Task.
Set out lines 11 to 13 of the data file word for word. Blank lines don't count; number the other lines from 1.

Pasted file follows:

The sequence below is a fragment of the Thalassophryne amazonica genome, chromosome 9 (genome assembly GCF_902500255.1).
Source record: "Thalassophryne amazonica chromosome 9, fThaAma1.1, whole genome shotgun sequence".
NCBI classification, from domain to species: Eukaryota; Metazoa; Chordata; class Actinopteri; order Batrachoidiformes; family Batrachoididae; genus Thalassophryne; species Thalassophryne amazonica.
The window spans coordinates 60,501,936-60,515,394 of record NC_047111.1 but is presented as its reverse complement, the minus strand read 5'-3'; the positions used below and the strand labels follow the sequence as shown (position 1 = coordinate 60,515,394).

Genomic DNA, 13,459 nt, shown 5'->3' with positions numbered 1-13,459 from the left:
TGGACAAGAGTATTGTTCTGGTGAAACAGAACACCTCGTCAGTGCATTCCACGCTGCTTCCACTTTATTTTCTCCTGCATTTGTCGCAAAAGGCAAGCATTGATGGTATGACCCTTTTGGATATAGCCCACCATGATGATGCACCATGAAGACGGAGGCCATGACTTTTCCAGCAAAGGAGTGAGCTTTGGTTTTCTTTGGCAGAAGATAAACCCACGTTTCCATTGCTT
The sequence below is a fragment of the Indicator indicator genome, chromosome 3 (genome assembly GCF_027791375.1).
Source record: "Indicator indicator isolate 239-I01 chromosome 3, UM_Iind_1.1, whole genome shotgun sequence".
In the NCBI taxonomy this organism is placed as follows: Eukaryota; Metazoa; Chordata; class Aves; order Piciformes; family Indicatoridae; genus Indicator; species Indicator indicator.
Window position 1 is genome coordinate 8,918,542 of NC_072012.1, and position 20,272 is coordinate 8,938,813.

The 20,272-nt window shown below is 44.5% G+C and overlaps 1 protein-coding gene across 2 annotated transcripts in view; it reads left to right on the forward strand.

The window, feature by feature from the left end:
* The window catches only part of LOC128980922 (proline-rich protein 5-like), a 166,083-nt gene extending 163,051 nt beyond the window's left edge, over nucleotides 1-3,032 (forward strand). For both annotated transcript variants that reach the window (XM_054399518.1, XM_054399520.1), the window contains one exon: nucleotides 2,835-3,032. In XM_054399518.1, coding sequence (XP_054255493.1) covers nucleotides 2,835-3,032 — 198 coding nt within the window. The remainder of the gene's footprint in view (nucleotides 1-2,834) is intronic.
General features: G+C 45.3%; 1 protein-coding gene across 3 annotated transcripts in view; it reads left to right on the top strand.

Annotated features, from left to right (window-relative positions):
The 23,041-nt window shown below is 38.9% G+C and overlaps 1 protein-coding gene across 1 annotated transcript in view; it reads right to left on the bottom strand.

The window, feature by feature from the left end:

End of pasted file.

The 20,272-nt window shown below is 44.5% G+C and overlaps 1 protein-coding gene across 2 annotated transcripts in view; it reads left to right on the forward strand.

The window, feature by feature from the left end:
* The window catches only part of LOC128980922 (proline-rich protein 5-like), a 166,083-nt gene extending 163,051 nt beyond the window's left edge, over nucleotides 1-3,032 (forward strand). For both annotated transcript variants that reach the window (XM_054399518.1, XM_054399520.1), the window contains one exon: nucleotides 2,835-3,032. In XM_054399518.1, coding sequence (XP_054255493.1) covers nucleotides 2,835-3,032 — 198 coding nt within the window. The remainder of the gene's footprint in view (nucleotides 1-2,834) is intronic.